# Prove that the series $\frac{x!}{x^x}$ converges using the integral test

The series $\sum\limits_{n=1}^{\infty}\frac{n!}{n^n}$ is clearly positive and decreasing, but how does one go about integrating $\int\frac{x!}{x^x} dx$ ?

• How would you define x! ? Do you mean $\Gamma(x)$?
– Vim
Sep 13 '15 at 11:02
• x! = x(x-1)(x-2)...(3)(2)(1)
– bard
Sep 13 '15 at 11:05
• it is invalid when x is not an integer.
– Vim
Sep 13 '15 at 11:06
• But how would you integrate that ?. I mean x!
– user210387
Sep 13 '15 at 11:07
• 'The series...is decreasing' That's not true: the series is increasing because every term is positive. What you mean is the sequence $\frac{k!}{k^k}$ is decreasing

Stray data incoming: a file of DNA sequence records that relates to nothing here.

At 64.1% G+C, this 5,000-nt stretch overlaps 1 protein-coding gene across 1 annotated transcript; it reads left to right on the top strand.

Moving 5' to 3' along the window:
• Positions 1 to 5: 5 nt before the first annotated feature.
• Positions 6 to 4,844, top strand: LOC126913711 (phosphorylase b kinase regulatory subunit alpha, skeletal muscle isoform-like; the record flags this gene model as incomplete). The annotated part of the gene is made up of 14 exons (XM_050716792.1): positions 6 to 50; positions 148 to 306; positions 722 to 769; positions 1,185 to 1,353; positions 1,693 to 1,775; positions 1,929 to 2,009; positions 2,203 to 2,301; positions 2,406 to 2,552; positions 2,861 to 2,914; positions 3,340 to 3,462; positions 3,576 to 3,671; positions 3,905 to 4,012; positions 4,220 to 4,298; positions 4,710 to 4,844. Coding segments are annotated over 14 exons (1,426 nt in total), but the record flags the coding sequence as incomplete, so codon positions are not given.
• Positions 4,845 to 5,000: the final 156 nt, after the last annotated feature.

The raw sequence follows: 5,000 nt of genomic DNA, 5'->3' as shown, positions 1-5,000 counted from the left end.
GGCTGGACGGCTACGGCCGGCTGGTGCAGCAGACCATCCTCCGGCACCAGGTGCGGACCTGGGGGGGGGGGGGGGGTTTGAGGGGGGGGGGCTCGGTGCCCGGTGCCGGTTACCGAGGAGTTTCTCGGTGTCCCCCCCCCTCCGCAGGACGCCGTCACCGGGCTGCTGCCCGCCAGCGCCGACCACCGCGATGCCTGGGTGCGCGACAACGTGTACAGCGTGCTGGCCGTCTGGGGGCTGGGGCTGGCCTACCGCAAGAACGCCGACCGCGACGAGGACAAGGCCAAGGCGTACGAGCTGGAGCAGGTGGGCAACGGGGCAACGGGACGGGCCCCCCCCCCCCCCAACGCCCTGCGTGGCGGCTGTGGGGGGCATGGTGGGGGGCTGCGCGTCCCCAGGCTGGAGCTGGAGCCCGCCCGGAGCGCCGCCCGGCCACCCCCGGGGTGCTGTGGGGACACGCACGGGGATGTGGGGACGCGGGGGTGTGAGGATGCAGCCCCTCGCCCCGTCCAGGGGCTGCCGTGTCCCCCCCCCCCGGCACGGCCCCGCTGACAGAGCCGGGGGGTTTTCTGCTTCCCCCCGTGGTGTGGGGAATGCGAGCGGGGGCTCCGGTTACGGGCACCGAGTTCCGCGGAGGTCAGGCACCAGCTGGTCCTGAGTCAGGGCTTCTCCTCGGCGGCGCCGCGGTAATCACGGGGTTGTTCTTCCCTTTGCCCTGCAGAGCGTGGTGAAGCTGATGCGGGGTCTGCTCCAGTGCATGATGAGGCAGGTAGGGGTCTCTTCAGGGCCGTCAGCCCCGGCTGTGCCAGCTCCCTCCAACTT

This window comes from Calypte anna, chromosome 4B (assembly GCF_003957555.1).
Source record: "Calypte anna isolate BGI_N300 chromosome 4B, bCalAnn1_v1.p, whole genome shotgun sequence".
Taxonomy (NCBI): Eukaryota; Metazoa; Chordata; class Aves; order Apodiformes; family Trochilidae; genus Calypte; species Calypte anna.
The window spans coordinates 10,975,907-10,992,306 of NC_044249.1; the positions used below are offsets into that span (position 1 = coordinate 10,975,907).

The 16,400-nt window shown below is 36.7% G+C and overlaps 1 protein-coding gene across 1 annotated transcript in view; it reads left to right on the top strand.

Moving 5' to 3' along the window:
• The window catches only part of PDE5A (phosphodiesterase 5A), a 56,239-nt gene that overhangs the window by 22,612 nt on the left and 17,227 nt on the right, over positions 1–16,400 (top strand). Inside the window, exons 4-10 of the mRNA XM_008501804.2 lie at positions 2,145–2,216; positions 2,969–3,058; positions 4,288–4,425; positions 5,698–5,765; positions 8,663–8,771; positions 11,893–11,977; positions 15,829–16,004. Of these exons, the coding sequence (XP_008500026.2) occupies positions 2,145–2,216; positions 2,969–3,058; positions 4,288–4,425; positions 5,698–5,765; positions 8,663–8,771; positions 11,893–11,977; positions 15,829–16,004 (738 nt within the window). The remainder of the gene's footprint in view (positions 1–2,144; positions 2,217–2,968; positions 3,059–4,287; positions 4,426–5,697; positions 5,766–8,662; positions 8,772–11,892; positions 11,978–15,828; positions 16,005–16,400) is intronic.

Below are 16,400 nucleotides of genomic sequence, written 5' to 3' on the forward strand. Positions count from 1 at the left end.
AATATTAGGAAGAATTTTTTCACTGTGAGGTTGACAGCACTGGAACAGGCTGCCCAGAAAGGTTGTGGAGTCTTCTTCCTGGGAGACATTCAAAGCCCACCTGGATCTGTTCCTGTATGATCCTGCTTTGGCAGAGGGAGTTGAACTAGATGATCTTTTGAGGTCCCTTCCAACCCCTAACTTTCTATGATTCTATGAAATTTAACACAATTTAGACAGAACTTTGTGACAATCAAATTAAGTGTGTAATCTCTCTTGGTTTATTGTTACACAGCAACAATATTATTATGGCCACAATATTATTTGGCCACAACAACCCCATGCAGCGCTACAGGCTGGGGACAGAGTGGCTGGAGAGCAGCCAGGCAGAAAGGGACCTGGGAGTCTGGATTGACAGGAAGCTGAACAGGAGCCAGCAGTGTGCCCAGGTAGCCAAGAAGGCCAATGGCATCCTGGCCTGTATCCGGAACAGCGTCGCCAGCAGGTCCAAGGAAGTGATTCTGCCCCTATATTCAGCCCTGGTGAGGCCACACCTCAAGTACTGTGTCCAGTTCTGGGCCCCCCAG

– Alex
Sep 13 '15 at 12:49

A very rough way of showing convergence is use Stirling's expansion of the numerator. Since $k! \sim (\frac{k}{e})^k \sqrt{2 \pi k}$ the summand becomes $a_k \sim \frac{\sqrt{2 \pi k}}{e^k}$ which you can then compare to the integral, $\Gamma(\frac{3}{2})$.
$\lim\limits_{n \to \infty}\sqrt[n]{\dfrac{n!}{n^n}}‎\sim \lim\limits_{n \to \infty} \dfrac{\dfrac{n}{e}}{n}=\dfrac{1}{e}<1$